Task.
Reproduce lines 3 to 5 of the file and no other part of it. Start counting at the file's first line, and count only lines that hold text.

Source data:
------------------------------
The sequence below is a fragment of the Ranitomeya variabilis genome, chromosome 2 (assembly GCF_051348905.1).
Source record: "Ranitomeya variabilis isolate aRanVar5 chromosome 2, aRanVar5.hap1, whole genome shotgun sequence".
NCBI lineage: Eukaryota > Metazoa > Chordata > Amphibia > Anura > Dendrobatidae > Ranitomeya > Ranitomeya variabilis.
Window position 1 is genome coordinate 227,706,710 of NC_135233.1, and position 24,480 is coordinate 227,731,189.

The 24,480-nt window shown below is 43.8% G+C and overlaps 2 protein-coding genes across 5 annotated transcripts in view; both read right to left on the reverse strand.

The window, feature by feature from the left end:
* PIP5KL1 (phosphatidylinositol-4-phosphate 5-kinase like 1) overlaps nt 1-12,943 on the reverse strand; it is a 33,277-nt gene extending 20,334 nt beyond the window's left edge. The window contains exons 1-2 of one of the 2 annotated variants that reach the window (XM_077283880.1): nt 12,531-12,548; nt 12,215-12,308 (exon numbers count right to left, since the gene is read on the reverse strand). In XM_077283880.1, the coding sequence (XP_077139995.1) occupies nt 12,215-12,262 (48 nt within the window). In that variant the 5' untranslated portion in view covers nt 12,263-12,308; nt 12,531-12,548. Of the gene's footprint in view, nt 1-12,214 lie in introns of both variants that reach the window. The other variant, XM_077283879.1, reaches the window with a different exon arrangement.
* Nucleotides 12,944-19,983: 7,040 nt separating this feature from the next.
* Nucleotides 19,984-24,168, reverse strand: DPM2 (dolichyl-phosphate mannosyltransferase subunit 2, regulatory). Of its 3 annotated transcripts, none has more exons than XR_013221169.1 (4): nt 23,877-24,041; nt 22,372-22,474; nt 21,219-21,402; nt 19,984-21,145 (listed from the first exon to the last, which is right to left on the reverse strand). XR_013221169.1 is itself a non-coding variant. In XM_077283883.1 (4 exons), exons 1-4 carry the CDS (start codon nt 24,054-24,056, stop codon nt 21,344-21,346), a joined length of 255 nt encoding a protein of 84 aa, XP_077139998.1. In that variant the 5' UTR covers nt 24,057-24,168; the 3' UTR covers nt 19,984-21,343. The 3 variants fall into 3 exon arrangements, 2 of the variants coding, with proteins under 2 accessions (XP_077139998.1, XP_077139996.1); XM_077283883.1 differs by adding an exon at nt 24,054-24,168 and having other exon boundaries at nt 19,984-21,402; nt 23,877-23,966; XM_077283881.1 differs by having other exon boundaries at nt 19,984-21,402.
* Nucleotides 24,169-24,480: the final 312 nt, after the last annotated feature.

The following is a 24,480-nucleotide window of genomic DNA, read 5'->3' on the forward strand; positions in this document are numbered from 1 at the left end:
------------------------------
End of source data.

NCBI lineage: Eukaryota > Metazoa > Chordata > Amphibia > Anura > Dendrobatidae > Ranitomeya > Ranitomeya variabilis.
Window position 1 is genome coordinate 227,706,710 of NC_135233.1, and position 24,480 is coordinate 227,731,189.

The 24,480-nt window shown below is 43.8% G+C and overlaps 2 protein-coding genes across 5 annotated transcripts in view; both read right to left on the reverse strand.